Friday 14 December 2018

Turkey says Trump 'turning a blind eye' over murder of Saudi journalist

CIA said to have recording of crown prince telling brother to 'silence Khashoggi as soon as possible'

‘Comic’: President Donald Trump and First Lady Melania Trump talk while having Thanksgiving Day dinner at their Mar-a-Lago estate in Palm Beach, Florida this week. Photo: Susan Walsh/AP
‘Comic’: President Donald Trump and First Lady Melania Trump talk while having Thanksgiving Day dinner at their Mar-a-Lago estate in Palm Beach, Florida this week. Photo: Susan Walsh/AP

Chris Baynes

Turkey has accused Donald Trump of turning a "blind eye" to the murder of journalist Jamal Khashoggi in Saudi Arabia's consulate in Istanbul.

Mevlut Cavusoglu, the Turkish foreign minister, called for an international investigation into the killing, describing the EU's response so far as no more than "cosmetic".

The accusation came after the US president vowed to remain a "steadfast partner" of the Saudis despite admitting the kingdom's de facto ruler Crown Prince Mohammed bin Salman may have known about the murder plot.

In an interview with CNN Turk, Mr Cavusoglu said: "Trump's statements amount to him saying 'I'll turn a blind eye no matter what'."

He added: "Money isn't everything. We must not move away from human values."

The CIA is said to be in possession of a recording in which the crown prince is heard instructing his brother in a phone call to "silence Jamal Khashoggi as soon as possible".

Mr Cavusoglu said the US had not informed Turkey of the recording, described as a "smoking gun" by 'Hurriyet Daily News', which reported its existence. The newspaper claimed the intelligence agency had obtained audio of the conversation through wiretapping.

The Saudi regime has denied ordering Mr Khashoggi's murder and has blamed his death on a rogue operation.

The CIA has briefed Mr Trump on its belief that the crown prince ordered the killing, but Mr Trump claimed "they had nothing definitive".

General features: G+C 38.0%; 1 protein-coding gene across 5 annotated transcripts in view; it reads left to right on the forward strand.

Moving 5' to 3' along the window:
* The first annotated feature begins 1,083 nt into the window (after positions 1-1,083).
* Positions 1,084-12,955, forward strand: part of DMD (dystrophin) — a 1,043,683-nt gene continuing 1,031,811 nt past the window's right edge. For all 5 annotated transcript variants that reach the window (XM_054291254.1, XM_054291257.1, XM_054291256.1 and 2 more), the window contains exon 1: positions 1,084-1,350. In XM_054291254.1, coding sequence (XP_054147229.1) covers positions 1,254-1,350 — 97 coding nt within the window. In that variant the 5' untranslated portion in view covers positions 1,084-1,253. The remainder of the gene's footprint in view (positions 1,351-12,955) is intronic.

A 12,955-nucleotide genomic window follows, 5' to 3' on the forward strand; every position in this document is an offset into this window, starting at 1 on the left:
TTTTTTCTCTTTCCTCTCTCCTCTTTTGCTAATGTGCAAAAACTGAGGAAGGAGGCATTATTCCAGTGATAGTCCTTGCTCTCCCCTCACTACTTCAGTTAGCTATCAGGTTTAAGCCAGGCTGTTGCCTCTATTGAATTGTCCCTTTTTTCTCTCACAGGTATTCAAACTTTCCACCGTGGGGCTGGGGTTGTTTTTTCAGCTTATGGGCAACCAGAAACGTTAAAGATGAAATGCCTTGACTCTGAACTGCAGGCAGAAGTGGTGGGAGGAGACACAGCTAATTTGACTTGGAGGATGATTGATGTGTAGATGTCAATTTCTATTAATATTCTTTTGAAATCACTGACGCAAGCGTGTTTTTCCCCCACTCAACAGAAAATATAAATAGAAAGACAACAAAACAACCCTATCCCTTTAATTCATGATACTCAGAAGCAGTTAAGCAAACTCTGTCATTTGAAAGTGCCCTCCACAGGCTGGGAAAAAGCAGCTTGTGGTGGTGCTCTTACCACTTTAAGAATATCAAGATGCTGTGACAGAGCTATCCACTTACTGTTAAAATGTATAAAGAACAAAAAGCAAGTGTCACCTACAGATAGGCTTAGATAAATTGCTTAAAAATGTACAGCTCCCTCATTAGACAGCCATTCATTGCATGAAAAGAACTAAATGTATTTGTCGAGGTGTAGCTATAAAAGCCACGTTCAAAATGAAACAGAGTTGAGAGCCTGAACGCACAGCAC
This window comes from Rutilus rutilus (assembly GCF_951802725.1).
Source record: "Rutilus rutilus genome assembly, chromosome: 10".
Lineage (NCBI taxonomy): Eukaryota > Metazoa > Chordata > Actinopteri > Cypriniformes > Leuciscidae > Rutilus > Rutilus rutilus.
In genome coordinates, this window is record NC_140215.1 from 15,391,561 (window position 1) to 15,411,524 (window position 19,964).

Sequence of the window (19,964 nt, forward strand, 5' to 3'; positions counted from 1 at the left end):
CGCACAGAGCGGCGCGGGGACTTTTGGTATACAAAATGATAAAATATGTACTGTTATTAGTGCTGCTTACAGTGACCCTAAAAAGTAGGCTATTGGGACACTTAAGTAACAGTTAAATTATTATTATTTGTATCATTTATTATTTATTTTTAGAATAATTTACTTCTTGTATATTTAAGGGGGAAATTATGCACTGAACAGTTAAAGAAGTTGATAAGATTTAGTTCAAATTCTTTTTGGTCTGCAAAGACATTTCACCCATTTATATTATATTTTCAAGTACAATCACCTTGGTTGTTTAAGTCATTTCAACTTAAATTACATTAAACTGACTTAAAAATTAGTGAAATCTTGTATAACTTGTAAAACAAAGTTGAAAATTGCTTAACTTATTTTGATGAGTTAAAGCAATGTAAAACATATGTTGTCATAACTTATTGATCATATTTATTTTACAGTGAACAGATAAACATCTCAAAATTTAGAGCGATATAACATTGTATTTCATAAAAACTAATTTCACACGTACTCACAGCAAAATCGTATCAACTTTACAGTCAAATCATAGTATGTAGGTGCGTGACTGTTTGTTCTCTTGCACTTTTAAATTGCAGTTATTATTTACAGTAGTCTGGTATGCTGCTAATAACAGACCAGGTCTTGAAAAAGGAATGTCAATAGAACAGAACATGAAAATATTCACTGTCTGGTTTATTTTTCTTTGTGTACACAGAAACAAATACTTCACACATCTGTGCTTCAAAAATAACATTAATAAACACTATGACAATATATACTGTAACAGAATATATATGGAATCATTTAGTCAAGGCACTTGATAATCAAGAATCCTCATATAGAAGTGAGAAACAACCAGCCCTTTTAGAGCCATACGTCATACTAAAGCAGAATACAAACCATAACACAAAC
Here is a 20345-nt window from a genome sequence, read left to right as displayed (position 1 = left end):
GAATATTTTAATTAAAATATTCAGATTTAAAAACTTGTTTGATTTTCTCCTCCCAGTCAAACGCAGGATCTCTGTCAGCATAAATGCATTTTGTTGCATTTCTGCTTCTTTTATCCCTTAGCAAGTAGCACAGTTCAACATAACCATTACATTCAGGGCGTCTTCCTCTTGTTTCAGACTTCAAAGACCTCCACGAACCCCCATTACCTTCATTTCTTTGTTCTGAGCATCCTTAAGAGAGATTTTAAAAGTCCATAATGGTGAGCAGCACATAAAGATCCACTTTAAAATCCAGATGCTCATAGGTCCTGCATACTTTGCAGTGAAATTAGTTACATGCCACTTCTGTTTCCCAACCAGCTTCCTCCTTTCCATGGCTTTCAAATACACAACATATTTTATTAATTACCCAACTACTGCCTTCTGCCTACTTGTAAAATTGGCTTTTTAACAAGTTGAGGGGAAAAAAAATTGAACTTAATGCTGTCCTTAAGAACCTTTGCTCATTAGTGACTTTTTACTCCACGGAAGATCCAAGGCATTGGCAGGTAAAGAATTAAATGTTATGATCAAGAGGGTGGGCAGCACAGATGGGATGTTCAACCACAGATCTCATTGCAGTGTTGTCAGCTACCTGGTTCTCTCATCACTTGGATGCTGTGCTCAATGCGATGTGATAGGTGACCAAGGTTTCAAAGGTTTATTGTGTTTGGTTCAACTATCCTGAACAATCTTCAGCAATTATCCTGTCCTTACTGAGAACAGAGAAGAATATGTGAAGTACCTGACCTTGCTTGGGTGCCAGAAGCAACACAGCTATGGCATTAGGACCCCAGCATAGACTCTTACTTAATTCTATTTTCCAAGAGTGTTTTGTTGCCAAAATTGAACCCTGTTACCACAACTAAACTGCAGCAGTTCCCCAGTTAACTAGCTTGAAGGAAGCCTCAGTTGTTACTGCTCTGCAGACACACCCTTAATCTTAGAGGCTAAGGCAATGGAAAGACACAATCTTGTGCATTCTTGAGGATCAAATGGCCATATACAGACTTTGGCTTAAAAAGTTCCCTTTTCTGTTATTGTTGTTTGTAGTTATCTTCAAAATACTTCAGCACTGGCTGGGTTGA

The president said: "They did not come to a conclusion. They have feelings, certain ways, but I have the report. They have not concluded. Nobody's concluded. I don't know if anyone could conclude that the crown prince did it."

Earlier this week, the president conceded "it could very well be that the crown prince had knowledge of this tragic event".

"Maybe he did and maybe he didn't," he said, adding that the Saudis were "a great ally".

"The fact is… they create tremendous wealth, really tremendous jobs in their purchases and, very importantly, they keep the oil price down," said Mr Trump.

Turkish officials have described his remarks as "comic".

Numan Kurtulmus, the deputy chairman of president Recep Tayyip Erdogan's AK Party, said: "It is not possible for an intelligence agency such as the CIA, which even knows the colour of the fur on the cat walking around the Saudi consulate's garden... to not know who gave this order.

"This is not credible either for US public opinion or the world public opinion."

Turkey has repeatedly said an order to kill Mr Khashoggi came from the "highest levels" of the Saudi government, although it has not directly accused the crown prince.

The crown prince has requested to meet Mr Erdogan on the sidelines of the upcoming G20 summit in Argentina, Mr Cavusoglu said.

The foreign minister added he saw no "obstacle"for a meeting between the two but added the Turkish president would make the final decision over whether to go ahead with the talks in Buenos Aires.

It would be the first official contact between the crown prince and Mr Erdogan, who has kept international pressure mounting on Saudi Arabia over the killing, since Mr Khashoggi's death.

After offering several contradictory explanations, Riyadh said last week Mr Khashoggi had been murdered and his body dismembered when "negotiations" to persuade him to return to Saudi Arabia failed.

The White House has imposed penalties on 17 individuals the Saudis say were involved, but Mr Trump has come under pressure from congress to impose harsher sanctions on the regime. (© Independent News Service)

Irish Independent

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